What turbocharged the year of financial reform? 

Most of the reforms advanced in the past year by Pope Francis were suggested, or even initiated, by Cardinal George Pell in his years as prefect for the economy, 2014-2017. Some of those reforms were implemented but then reversed, while others were blocked by then-Archbishop Becciu. By the time Cardinal Pell returned to Australia to contest the false allegations against him in 2017, it seemed that the reform would be left to wither in his absence.

It seems the catalyst was the Times — and timing.

In December 2019, the Financial Times of London published a series of articles on a dodgy real estate transaction in London’s prestigious Sloane Square. Both the transactions and the authorization of them seemed irregular, and initial indications were that the Secretariat of State had used charitable funds for a speculative real estate investment. Efforts had been made to hide the transactions off the Vatican books. Hundreds of millions of euros were at stake.

This was no longer a matter of Cardinal Pell’s watchdogs raising an alarm, as they had done on the Sloane Square purchase, nor was it a matter of questions being asked in the Catholic press. The Financial Times is read by every regulator and investor in Europe; if what they had printed was true, the credibility of Vatican finances was at stake, and its capacity to participate in international financial bodies.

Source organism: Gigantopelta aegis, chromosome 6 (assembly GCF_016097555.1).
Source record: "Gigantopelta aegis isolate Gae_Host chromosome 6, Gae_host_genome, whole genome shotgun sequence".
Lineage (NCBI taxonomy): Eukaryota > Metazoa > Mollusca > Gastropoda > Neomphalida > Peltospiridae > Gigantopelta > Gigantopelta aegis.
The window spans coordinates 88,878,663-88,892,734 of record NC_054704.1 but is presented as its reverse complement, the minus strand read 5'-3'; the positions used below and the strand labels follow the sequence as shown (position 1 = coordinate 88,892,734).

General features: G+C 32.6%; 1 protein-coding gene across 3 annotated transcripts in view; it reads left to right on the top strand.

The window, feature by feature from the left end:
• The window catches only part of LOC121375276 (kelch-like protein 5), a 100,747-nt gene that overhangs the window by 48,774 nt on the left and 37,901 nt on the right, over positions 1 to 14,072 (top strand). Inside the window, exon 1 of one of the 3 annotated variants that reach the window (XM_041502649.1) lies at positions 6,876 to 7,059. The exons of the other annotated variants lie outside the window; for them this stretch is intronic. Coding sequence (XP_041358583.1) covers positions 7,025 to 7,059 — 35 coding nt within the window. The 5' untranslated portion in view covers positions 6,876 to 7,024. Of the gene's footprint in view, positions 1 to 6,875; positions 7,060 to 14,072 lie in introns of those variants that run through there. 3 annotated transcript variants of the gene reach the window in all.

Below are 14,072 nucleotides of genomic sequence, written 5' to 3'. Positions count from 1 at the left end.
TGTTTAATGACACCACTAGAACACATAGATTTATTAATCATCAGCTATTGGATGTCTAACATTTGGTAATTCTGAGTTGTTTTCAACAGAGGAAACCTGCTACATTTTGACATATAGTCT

Only a few months after the Financial Times stories, the pandemic hit Italy hard. Much Vatican activity was shut down. Revenues plummeted. It was a time of financial stress — and the Holy Father now had time available to focus his attention on the matter. He did so with a remarkable intensity, producing new financial legislation in his series of “motu proprio” letters. Much of it was about introducing best practices already common elsewhere, for example, putting contracts out for tender, with independent evaluation of the bids.

Some reforms were earthquakes in the curia, like the decision to strip the Secretariat of State of control over all assets. The Sloane Square debacle meant that the curia’s most powerful department would never again be trusted with the power of the purse. It may be that criminal trials are pending in that matter. 

The sacking of a curial cardinal, and a removal of his cardinalatial privileges, was another such earthquake. There was no precedent, and that the Holy Father defenestrated Becciu without warning suggests that the allegations against him are grave.

The most recent requirements, that senior prelates must disclose their financial holdings and attest that they have no irregular financial dealings, is another step in that direction. Financial disclosures are routine in secular governments; they are a novelty for the Vatican.

Finally, another Pell initiative that did not advance in earlier years is now established. Vatican investments must now conform to Catholic morality and social teaching. No more investments in Elton John biopics, or in pharmaceutical companies that produce contraceptives or abortifacients. 

The year of financial reform is already past 365 days. It may well not have an end date.